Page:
The F Word, a new romantic comedy opening Friday, covers familiar romcom territory – about men and women and friendship (or more). But it does so with a rich contemporary quirkiness, and a Canadian perspective. The film was shot in Toronto – proudly playing itself; directed by Canadian Michael Dowse (Goon); and written by Elan Mastai, who was born and raised in Vancouver. He adapted it from the Fringe Festival play Toothpaste and Cigars, by Canadians TJ Dawe and Mike Rinaldi, which Mr. Mastai saw in Vancouver in late 2004.
It also features a superstar actor in the lead role: Daniel Radcliffe plays the heartbroken med-school dropout Wallace to Zoe Kazan’s unavailable (but happy to be friends!) Chantry, an animator.
“I think Elan Mastai … is a very funny, very clever man,” Mr. Radcliffe told me during an interview at the Whistler Film Festival in 2012. “He writes women very well as well. Which is I think obviously very important for a romantic comedy.”
Mr. Mastai, 39, is now based in Toronto (where he’s now writing a screenplay based on an episode of the radio show This American Life). We reached him in B.C., on vacation with his family.
Where were you in your screenwriting career when you saw that play?
When I was growing up in Vancouver, it felt like more of a place that people from Hollywood came to shoot their movies, but it wasn’t really a place where people wrote movies. The idea of being a screenwriter seemed very far away. I didn’t know anybody in the business, I didn’t have any connections, I was really starting from scratch. So when I was starting out I was very much open to whatever job came my way. I was still in university when I got hired to write my first movie. It was a kids’ movie for Keystone, who had done the Air Bud movies; it was called MVP: Most Vertical Primate. That was in late 2000. And in 2005 I’d been working relatively steadily, but it was mostly on work-for-hire jobs. I didn’t feel a huge amount of personal ownership over the material; I was more of a hired gun. So The F Word was the first project where I was going to pursue my own voice instead of writing the version that someone was asking me to write.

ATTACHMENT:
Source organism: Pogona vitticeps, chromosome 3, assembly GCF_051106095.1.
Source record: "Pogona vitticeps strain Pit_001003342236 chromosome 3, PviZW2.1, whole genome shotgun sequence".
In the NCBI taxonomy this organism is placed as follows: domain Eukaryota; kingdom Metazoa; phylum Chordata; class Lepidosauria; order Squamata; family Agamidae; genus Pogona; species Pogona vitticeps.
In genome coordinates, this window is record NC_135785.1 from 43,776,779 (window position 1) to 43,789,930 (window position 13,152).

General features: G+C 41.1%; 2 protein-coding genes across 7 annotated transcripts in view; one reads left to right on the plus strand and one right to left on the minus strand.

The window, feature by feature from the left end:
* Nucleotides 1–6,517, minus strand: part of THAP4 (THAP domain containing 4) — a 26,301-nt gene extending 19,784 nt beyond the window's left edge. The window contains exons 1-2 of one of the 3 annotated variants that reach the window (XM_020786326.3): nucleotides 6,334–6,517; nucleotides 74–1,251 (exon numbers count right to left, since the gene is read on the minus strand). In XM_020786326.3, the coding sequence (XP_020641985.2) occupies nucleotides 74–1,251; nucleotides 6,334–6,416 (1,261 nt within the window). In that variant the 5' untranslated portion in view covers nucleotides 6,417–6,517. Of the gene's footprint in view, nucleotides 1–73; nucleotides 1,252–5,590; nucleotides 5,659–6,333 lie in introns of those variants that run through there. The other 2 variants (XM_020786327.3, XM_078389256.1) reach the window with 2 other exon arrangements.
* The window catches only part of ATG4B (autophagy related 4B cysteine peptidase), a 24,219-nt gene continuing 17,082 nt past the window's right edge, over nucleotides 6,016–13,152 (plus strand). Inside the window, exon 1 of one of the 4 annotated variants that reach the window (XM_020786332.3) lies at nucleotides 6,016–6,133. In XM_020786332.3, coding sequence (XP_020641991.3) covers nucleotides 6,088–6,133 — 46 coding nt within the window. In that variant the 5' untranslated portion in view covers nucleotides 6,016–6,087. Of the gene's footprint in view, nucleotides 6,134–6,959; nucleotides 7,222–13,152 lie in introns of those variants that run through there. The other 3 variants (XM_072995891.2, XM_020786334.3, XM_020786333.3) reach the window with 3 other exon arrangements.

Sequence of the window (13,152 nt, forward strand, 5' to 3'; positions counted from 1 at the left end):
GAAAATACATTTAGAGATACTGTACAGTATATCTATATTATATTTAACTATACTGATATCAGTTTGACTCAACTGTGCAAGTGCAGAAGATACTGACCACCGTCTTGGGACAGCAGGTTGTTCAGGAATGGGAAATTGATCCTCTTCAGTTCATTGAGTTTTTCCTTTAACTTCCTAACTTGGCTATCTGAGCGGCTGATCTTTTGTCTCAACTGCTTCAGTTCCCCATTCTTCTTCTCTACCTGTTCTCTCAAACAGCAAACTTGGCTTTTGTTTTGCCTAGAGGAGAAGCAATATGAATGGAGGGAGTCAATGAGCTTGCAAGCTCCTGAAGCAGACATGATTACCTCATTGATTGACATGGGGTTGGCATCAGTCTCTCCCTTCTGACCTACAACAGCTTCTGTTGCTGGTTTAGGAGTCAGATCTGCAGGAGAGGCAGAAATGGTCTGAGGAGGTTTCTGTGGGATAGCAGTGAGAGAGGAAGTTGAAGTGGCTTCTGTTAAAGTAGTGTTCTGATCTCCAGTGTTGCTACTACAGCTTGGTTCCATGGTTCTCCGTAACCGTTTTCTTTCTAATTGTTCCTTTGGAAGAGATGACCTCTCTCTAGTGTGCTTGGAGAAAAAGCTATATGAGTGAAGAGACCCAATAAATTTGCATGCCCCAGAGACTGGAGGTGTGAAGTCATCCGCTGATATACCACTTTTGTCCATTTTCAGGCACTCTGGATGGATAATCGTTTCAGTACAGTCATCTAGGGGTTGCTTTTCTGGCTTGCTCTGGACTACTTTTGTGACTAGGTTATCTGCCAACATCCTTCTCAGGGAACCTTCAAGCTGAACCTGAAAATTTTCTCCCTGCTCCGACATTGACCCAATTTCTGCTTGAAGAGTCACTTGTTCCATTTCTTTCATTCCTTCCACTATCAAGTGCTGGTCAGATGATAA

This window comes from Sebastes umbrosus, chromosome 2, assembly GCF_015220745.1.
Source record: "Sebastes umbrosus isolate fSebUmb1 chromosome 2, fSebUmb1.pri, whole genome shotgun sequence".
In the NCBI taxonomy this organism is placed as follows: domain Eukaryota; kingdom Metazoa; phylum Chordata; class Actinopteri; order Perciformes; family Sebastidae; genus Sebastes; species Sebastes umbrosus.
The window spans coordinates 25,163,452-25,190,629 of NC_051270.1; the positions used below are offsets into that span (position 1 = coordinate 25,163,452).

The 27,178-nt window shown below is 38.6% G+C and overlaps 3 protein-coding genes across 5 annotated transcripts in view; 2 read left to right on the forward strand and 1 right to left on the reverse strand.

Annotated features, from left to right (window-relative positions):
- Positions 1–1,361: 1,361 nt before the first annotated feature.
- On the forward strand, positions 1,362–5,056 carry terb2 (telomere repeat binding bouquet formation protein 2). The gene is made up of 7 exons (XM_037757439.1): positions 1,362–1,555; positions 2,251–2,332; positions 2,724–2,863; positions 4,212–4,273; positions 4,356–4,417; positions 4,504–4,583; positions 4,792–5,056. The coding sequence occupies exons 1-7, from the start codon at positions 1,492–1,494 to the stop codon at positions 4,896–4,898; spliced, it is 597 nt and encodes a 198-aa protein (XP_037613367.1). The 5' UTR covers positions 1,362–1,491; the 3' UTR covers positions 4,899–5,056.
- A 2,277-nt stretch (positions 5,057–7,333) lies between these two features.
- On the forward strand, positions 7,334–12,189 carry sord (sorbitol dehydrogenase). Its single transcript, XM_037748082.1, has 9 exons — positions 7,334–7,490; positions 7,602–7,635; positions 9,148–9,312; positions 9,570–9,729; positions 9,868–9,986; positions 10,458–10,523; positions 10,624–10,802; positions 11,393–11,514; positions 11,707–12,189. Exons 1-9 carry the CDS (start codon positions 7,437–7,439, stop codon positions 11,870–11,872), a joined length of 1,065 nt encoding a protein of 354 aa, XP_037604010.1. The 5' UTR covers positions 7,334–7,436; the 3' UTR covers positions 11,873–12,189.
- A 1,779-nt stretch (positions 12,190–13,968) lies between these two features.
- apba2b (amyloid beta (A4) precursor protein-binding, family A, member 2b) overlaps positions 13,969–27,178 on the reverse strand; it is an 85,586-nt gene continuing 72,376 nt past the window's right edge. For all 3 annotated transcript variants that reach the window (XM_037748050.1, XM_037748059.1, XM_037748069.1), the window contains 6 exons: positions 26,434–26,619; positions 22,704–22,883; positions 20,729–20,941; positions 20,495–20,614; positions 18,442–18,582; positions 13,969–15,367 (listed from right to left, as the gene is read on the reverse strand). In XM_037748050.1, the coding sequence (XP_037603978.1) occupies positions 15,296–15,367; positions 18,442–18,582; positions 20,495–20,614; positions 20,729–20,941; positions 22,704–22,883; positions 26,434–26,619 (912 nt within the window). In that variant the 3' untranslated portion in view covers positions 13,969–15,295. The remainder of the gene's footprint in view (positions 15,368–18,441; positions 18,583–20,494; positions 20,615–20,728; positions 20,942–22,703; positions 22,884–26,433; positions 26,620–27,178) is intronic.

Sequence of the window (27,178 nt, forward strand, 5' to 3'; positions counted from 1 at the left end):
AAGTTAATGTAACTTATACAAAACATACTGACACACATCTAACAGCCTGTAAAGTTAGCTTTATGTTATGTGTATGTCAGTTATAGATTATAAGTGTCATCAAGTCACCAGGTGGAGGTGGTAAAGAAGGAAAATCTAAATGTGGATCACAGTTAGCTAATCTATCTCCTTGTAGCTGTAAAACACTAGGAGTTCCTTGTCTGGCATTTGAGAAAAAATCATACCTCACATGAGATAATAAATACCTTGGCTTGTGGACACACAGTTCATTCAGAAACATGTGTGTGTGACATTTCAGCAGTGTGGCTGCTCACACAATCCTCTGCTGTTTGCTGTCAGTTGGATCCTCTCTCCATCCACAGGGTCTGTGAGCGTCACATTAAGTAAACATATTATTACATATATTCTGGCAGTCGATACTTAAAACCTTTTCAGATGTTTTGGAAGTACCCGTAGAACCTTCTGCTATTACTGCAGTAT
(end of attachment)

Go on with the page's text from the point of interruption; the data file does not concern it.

How did you become screenwriter-for-hire?
This friend of mine from university was working for this producer. She said, I can’t get you a job but I can get you a meeting. He often looks to meet with young writers and I can at least get you a phone call with him. The phone call went well and the followup meeting went well and I ended up getting hired to write a draft on this kids’ movie. I wrote three drafts in five weeks and every step of the way I assumed I was going to get fired because I didn’t know what I was doing. But there was enough raw energy in those pages that I ended up sticking with it and that movie ended up getting made. The funny thing is, I don’t think this woman totally explained to this producer that I had never written a movie before. I think he just thought I was a screenwriter who had done some stuff and he wouldn’t be on the phone with me if I didn’t know what I was doing. My approach was fake it ’til you make it. In fact, I knew so little that I didn’t really even know how to format a screenplay. I went to a bookstore and I bought the published screenplay for Pulp Fiction. I modelled my first screenplay off of what Quentin [Tarantino] had done. To the point where Pulp Fiction was 134 pages so I made my screenplay 134 pages – which is way too long for a kids’ movie about a skateboarding chimpanzee. In fact, the producer described it as War and Peace with chimps.